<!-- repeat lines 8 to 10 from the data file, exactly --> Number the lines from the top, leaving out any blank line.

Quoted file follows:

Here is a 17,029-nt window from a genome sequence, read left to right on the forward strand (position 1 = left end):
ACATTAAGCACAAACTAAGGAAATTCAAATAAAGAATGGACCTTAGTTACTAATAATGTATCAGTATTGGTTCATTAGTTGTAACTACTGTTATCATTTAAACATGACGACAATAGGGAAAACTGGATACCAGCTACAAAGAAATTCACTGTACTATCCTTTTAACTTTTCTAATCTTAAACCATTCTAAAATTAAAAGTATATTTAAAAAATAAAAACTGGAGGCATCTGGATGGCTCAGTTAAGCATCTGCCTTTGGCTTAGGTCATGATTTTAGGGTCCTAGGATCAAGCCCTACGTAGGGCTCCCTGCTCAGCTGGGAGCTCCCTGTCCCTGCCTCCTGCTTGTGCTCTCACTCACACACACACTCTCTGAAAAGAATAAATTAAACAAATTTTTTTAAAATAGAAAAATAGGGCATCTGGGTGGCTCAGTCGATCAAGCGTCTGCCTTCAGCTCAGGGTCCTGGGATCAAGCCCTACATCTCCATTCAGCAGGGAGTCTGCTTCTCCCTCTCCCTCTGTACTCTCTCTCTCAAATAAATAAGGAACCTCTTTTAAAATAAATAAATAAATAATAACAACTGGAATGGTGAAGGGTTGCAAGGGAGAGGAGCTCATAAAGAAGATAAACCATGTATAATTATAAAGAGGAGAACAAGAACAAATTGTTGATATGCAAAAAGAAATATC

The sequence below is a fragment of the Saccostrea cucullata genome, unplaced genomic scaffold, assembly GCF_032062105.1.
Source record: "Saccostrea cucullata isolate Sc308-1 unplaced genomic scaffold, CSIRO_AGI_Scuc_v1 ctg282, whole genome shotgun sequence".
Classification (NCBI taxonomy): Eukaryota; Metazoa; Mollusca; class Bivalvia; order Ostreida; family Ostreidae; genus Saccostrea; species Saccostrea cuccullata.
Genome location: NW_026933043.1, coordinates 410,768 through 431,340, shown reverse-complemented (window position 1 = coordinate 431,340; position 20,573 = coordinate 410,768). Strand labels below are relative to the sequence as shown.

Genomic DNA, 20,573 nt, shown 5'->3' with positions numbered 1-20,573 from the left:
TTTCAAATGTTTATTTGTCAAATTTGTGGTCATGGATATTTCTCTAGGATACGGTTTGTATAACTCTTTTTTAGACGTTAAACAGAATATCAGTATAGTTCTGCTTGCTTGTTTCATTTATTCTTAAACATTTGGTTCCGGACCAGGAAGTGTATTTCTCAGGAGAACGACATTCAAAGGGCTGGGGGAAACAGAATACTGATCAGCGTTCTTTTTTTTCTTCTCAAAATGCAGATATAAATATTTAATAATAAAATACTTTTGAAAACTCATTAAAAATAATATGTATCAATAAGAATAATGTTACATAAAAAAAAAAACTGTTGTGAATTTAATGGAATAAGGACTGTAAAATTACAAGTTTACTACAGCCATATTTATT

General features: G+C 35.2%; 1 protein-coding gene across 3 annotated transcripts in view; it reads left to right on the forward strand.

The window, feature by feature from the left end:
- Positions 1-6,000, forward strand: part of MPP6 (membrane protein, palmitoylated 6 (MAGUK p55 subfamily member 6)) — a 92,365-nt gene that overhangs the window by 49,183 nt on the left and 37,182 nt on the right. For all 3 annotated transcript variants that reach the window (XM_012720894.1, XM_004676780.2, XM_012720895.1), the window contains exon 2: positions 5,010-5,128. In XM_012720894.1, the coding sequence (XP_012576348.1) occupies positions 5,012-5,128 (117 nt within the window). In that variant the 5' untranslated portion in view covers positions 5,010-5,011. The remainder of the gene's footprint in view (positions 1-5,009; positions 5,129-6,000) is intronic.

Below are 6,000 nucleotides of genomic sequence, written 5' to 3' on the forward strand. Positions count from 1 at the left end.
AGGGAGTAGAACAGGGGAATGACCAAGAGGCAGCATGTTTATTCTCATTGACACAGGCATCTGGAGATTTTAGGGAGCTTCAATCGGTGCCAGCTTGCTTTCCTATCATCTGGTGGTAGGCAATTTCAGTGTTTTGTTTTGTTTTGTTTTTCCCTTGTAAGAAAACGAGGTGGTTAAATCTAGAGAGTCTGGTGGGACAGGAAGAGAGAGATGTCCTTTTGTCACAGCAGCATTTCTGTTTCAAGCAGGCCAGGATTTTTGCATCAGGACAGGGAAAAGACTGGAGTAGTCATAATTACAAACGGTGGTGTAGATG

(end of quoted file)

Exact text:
TTTCAAATGTTTATTTGTCAAATTTGTGGTCATGGATATTTCTCTAGGATACGGTTTGTATAACTCTTTTTTAGACGTTAAACAGAATATCAGTATAGTTCTGCTTGCTTGTTTCATTTATTCTTAAACATTTGGTTCCGGACCAGGAAGTGTATTTCTCAGGAGAACGACATTCAAAGGGCTGGGGGAAACAGAATACTGATCAGCGTTCTTTTTTTTCTTCTCAAAATGCAGATATAAATATTTAATAATAAAATACTTTTGAAAACTCATTAAAAATAATATGTATCAATAAGAATAATGTTACATAAAAAAAAAAACTGTTGTGAATTTAATGGAATAAGGACTGTAAAATTACAAGTTTACTACAGCCATATTTATT

General features: G+C 35.2%; 1 protein-coding gene across 3 annotated transcripts in view; it reads left to right on the forward strand.

The window, feature by feature from the left end: